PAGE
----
The Ying-Yang of Dirty:  Why I Wanted to Keep Him
Jonathan Sanchez is an example of how inconsistency, particularly a poor DIS, hurts a starter's ERA.  Over the past three seasons, he has been 45%Dom/31%DIS in 2008 (5.01 ERA), 41%DOM/24%DIS in 2009 (4.24 ERA), and 48%DOM/18%DIS in 2010 (3.07 ERA).  Clearly, progress with reducing DIS starts has helped his ERA, even though his percentage of DOM starts have not really increased.

Here is why I have been a Sanchez supporter over the years when people want to trade him.  In 2008, first half, he was 53%DOM/21%DIS, which put him among the best starters in the majors, before tiring out in the second half.  He screwed up his mechanics early in 2009, but in the second half, when he was going good, he had a 60%DOM/13%DIS.  In 2010, he had no excuse for his poor first half (33%DOM/22%DIS) but he turned it on by walking his talk with a stellar 67%DOM/13%DIS in the second half.  As I noted, 70%+ is what the elite starters do.

If he can do that consistently over a whole season, you got yourself an elite starter to go with Lincecum and Cain.  If he didn't tire out during the playoffs, we might have won series in less total games played.  If he does do that consistently, he would fit right in between Lincecum and Cain in terms of DOM/DIS PQS proportions.

This is why I argued to keep him while people were asking me when we should trade a starting pitcher to get a hitter.  He could be an elite starter, and is for long stretches of the season, though not over an entire season yet.   That makes our rotation that much more powerful a gauntlet for the other team to get through in the playoffs.

3 comments:

  1. OGC,

    One of the reasons why lots of analysts consistently rank the Giants low in talent and think they are overachievers is they are weighting the impact of pitching vs hitting wrong. I know it's a cliche, but pitching really is 70% of the game, and great pitching will always beat great hitting.

    The Giants lineup by be a Band of Misfits, but the starting pitching most definitely is not. The starting pitching is made up of elite talent, mostly first round draft choices or in the case of Sanchez, evidence of premium stuff.

    ReplyDelete
  2. I totally agree DrB! You see that with Win Share, where Bill James apportion approximately 50% to hitting, then split the other 50% to pitching and fielding. You see that with the pervasive saber-notion that hitters are more valuable than pitchers because they play every game: while perhaps true on a player vs. player basis, is not true when viewed in aggregate.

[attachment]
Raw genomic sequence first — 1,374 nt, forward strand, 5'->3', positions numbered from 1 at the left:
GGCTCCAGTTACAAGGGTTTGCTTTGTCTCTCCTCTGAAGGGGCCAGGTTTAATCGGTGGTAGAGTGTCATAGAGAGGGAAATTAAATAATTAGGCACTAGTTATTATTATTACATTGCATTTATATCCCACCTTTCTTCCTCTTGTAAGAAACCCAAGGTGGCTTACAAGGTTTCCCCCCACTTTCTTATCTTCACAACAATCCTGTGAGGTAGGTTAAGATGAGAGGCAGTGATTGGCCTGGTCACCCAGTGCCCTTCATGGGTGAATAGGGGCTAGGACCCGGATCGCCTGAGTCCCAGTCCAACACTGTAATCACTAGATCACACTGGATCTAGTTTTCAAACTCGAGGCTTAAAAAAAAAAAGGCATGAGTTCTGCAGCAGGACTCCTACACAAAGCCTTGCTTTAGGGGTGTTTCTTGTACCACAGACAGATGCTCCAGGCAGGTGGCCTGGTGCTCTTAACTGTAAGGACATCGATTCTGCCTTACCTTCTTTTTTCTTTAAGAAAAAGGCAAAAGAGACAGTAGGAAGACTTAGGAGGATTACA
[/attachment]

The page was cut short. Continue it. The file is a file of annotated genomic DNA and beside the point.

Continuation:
This post has been running in my mind for years now, but I just never found the right words to express what I wanted to say.

    And this relates also to my comment to that recent article on Fangraphs about Righetti, where I ask about how WAR handles pitchers who prove to be the exceptions to DIPS/FIPS hegemony.

    This also relates to my current issue with WAR and most manner of valuations, because everything assumes a linear function to value, but as I've been showing and talking about on my blog is the non-linear relationship between offense, defense, and winning, how the better your defense, the less offense you need to win the same number of games.

    That relationship is not acknowledged nor captured in any of the current valuation models sabermetricians use. And from my knowledge of these systems and methodologies, I'm not sure that there is a way to capture that. Bill James adjusts the Win Share allotment for players on a team that win (or loses) more than win shares awarded the group of players; I'm not sure if any of the WAR methodologies does that.

    And now with the revelation that Righetti's and/or the Giants handling of their pitching results in approximately 3 extra wins per season, that means that those players talent level, as usually considered measured by WAR or Winshare, is overstated by these 3 extra wins overall.

    I would note that the "Band of Misfits" label, at least from my impression, relates to the whole team, including Lincecum's long hair and unusual pitching mechanics (and his being caught by police with "stuff"), Brian Wilson's beard and other unusual behavior, Zito and his contract and zen-ness, Bumgarner getting a horse for his wife for her birthday, Romo's goofyness, Affeldt's greater goofyness, the bullpen's growing of beards in support of Wilson.

    The problem with the lineup is that most people think that it is weak, but as The Crazy Crabbers noted in their post the other day, the lineup from opening day to end of season evolved greatly.

    And people can call it weak, but in saber-terminology, average is actually pretty good in baseball and the Giants offense in 2010 was right about average. It was certainly not the replacement level seeking version that we had in 2008 or 2009. And it should be even better this season, as I noted in a prior post when I took projections from a number of sources and plugged it into the lineup calculator.

    We should have an above average lineup at minimum, and perhaps an elite one if Sandoval, Ross, and DeRosa returns to prior form, and Torres, Huff, Posey, and Burrell continue hitting like they did in 2010.

    ReplyDelete
  3. Matt Cain comes out looking terrible on WAR because he's rated according to what the people who make up the equation think his results SHOULD HAVE BEEN rather than how he actually PERFORMED.

    Since Fangraphs WAR is based on xFIP, and since Cain CONSISTENTLY outperforms his xFIP, he is actually much more valuable than the WAR that Fangraphs assigns him.

    ReplyDelete